LNP Toondah Project Passes Another Hurdle, After 5 months Labor Wait

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Member for Cleveland Mark Robinson has expressed relief that the Labor Government has finally announced Toondah Harbour would not be scrapped.
Dr Robinson said it had taken almost five long months for the Palaszczuk Government to provide the certainty that local businesses and residents had been crying out for.
“Given that the Labor Government has already shelved $8 billion worth of infrastructure projects, costing Queenslander more than 6000 jobs, locals had been desperate to find out what was happening with Toondah Harbour,” Dr Robinson said.
“The local economy had almost ground to a halt, with small businesses and tradies from all over Redland City putting off investment decisions, until the new Labor Government made its intentions clear.
“This $1.3 billion LNP project will create around 1000 jobs each year during construction and plans have been near completion since December last year.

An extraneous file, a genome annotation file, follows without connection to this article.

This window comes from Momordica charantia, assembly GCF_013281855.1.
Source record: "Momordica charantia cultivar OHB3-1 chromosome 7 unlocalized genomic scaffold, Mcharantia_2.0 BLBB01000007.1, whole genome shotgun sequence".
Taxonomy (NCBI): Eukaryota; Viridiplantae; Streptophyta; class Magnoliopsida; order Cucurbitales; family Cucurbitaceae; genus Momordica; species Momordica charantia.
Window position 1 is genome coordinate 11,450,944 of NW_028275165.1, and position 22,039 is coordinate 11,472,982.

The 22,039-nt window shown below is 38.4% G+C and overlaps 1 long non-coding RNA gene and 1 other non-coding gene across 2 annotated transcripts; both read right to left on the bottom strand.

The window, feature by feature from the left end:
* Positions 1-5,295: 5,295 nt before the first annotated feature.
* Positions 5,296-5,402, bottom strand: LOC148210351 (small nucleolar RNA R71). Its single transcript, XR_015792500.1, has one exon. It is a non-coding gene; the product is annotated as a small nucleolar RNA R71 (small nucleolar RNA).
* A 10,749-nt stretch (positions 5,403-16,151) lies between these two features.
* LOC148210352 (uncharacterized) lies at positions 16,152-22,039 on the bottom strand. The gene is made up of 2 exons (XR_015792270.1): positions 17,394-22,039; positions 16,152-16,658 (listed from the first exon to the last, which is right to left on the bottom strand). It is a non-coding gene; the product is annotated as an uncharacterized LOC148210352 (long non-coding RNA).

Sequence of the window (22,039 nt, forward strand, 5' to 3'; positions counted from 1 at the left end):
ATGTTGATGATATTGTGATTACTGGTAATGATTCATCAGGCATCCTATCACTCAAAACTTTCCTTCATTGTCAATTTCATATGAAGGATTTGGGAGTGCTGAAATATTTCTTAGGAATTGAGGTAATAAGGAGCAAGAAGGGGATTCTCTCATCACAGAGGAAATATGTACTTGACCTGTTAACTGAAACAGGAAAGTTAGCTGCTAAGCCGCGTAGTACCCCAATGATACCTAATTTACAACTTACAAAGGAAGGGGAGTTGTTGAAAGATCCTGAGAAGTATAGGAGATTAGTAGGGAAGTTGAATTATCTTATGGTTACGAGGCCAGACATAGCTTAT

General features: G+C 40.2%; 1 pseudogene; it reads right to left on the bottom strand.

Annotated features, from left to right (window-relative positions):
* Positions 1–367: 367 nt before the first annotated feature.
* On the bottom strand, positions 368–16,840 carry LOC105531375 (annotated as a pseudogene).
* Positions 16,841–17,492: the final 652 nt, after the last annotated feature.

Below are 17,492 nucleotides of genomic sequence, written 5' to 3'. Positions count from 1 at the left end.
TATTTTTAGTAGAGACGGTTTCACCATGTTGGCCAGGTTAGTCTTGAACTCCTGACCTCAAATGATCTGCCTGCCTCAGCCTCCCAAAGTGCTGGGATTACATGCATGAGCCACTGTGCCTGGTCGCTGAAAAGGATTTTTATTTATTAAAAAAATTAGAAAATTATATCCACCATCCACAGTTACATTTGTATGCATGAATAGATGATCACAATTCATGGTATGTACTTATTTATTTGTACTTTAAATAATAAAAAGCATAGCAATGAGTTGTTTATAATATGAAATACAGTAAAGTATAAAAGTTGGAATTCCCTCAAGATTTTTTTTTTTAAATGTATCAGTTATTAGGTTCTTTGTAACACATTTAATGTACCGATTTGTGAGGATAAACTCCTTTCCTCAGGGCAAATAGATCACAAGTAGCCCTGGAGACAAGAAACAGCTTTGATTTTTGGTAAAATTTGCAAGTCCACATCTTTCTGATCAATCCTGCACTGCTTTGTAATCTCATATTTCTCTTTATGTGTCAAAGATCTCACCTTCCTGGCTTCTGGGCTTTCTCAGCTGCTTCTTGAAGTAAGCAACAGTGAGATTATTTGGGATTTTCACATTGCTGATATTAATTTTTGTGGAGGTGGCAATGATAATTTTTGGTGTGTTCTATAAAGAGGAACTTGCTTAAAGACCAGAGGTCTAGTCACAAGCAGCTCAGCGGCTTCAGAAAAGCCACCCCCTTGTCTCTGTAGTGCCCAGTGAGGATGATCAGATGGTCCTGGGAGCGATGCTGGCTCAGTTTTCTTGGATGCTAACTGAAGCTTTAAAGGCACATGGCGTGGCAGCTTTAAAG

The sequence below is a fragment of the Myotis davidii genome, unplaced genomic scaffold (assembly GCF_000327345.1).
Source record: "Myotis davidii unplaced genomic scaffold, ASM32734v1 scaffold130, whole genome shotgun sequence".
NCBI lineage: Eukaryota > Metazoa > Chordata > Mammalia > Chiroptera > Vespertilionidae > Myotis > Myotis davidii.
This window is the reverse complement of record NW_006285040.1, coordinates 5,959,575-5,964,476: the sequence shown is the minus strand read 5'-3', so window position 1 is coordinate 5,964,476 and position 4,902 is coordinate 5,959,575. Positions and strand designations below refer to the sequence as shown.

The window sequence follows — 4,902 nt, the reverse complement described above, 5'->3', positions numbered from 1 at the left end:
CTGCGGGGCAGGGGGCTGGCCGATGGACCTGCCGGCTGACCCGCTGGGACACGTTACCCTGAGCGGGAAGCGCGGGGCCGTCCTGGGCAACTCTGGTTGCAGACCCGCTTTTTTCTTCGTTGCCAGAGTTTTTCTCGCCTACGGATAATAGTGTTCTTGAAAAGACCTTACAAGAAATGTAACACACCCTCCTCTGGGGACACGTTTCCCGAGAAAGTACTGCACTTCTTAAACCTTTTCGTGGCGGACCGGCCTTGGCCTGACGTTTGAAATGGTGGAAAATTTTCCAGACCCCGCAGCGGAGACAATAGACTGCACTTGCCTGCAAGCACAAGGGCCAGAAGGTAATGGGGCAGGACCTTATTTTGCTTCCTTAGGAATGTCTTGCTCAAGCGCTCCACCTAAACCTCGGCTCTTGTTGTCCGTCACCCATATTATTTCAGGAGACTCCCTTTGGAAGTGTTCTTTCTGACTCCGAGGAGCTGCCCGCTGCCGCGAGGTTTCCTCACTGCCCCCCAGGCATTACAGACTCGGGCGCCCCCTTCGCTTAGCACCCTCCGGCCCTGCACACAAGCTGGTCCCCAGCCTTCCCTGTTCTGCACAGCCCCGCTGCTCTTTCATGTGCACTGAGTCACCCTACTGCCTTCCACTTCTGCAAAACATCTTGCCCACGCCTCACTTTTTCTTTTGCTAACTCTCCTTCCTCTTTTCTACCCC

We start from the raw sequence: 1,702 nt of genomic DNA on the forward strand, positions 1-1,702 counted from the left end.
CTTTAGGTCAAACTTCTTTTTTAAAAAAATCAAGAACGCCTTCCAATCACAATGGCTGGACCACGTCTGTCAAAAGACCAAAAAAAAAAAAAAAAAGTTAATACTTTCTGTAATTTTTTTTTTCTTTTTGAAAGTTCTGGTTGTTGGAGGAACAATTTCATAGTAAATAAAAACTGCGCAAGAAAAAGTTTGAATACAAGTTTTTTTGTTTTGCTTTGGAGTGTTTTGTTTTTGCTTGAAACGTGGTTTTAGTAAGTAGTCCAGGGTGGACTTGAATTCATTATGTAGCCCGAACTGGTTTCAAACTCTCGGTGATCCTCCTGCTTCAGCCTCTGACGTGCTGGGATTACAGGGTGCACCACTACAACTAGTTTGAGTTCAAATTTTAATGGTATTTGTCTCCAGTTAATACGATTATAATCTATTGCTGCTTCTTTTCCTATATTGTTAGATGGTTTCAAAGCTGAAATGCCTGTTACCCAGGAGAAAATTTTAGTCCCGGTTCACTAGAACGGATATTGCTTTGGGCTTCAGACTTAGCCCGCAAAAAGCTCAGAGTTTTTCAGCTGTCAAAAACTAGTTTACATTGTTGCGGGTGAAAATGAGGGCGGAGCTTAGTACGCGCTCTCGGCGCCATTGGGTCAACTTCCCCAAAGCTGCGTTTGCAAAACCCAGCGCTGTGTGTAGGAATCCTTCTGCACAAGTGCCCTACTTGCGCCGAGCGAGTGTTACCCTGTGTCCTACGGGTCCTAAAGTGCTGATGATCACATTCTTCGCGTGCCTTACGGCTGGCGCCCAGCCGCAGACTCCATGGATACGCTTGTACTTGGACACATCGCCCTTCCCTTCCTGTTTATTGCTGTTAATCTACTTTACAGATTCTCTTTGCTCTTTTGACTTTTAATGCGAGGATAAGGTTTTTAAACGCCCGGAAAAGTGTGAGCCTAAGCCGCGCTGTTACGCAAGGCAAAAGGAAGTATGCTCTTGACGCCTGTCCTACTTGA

“Since then, it appears that the project plans have been sitting on the Minister’s desk, gathering dust while the government moves at snail’s pace to work out what it is doing.”
Dr Robinson welcomed the belated news that the project will still go ahead and hoped the project, now well behind its schedule of April public notification of the plan, might be able to get back on track.
“It is still good news considering that for almost 30 years Labor Governments could not agree on a plan with Redland Council and didn’t create the legal instruments to make it happen,” he said.
“Infighting between Labor Ministers also prevented progress.
“Since 1989 Labor sat on its hands, leaving locals to deal with third world facilities and watching ferries get stuck at low tides due to lack of dredging.
“Labor would never have built it with their massive bureaucracies under DERM and DEEDI.
“It took the LNP and former Deputy Premier Jeff Seeney to provide the legislation for a streamlined planning process that brought Toondah Harbour to fruition.
“The constructive working relationship between the LNP Government and Redland City Council, plus the LNP’s EDQ legislation that created PDAs, is what ultimately made Toondah possible.”